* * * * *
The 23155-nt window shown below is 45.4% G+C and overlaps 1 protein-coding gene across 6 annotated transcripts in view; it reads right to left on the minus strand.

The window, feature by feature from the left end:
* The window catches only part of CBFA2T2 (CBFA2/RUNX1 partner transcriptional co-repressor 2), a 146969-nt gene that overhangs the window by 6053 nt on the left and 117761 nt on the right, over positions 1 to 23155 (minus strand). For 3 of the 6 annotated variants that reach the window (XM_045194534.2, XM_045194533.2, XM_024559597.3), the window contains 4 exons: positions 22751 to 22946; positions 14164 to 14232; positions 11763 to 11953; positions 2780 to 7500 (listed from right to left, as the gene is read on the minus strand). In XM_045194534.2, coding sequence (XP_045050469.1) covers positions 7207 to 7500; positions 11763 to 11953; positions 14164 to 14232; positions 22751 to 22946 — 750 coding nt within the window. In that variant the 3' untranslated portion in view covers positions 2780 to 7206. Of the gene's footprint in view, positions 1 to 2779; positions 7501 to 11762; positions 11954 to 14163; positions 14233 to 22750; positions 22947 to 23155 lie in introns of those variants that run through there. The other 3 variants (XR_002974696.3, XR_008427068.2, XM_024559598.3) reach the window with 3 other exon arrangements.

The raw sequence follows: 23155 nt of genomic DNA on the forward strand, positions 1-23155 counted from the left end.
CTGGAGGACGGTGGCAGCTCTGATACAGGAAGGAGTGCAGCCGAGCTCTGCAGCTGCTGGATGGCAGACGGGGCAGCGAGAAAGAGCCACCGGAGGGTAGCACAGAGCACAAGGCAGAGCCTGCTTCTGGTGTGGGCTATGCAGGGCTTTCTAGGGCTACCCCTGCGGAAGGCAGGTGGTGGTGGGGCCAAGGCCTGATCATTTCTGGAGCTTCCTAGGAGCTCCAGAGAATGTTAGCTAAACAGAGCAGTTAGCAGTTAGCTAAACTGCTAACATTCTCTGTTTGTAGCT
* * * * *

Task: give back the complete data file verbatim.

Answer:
The 23155-nt window shown below is 45.4% G+C and overlaps 1 protein-coding gene across 6 annotated transcripts in view; it reads right to left on the minus strand.

The window, feature by feature from the left end:
* The window catches only part of CBFA2T2 (CBFA2/RUNX1 partner transcriptional co-repressor 2), a 146969-nt gene that overhangs the window by 6053 nt on the left and 117761 nt on the right, over positions 1 to 23155 (minus strand). For 3 of the 6 annotated variants that reach the window (XM_045194534.2, XM_045194533.2, XM_024559597.3), the window contains 4 exons: positions 22751 to 22946; positions 14164 to 14232; positions 11763 to 11953; positions 2780 to 7500 (listed from right to left, as the gene is read on the minus strand). In XM_045194534.2, coding sequence (XP_045050469.1) covers positions 7207 to 7500; positions 11763 to 11953; positions 14164 to 14232; positions 22751 to 22946 — 750 coding nt within the window. In that variant the 3' untranslated portion in view covers positions 2780 to 7206. Of the gene's footprint in view, positions 1 to 2779; positions 7501 to 11762; positions 11954 to 14163; positions 14233 to 22750; positions 22947 to 23155 lie in introns of those variants that run through there. The other 3 variants (XR_002974696.3, XR_008427068.2, XM_024559598.3) reach the window with 3 other exon arrangements.

The raw sequence follows: 23155 nt of genomic DNA on the forward strand, positions 1-23155 counted from the left end.
CTGGAGGACGGTGGCAGCTCTGATACAGGAAGGAGTGCAGCCGAGCTCTGCAGCTGCTGGATGGCAGACGGGGCAGCGAGAAAGAGCCACCGGAGGGTAGCACAGAGCACAAGGCAGAGCCTGCTTCTGGTGTGGGCTATGCAGGGCTTTCTAGGGCTACCCCTGCGGAAGGCAGGTGGTGGTGGGGCCAAGGCCTGATCATTTCTGGAGCTTCCTAGGAGCTCCAGAGAATGTTAGCTAAACAGAGCAGTTAGCAGTTAGCTAAACTGCTAACATTCTCTGTTTGTAGCT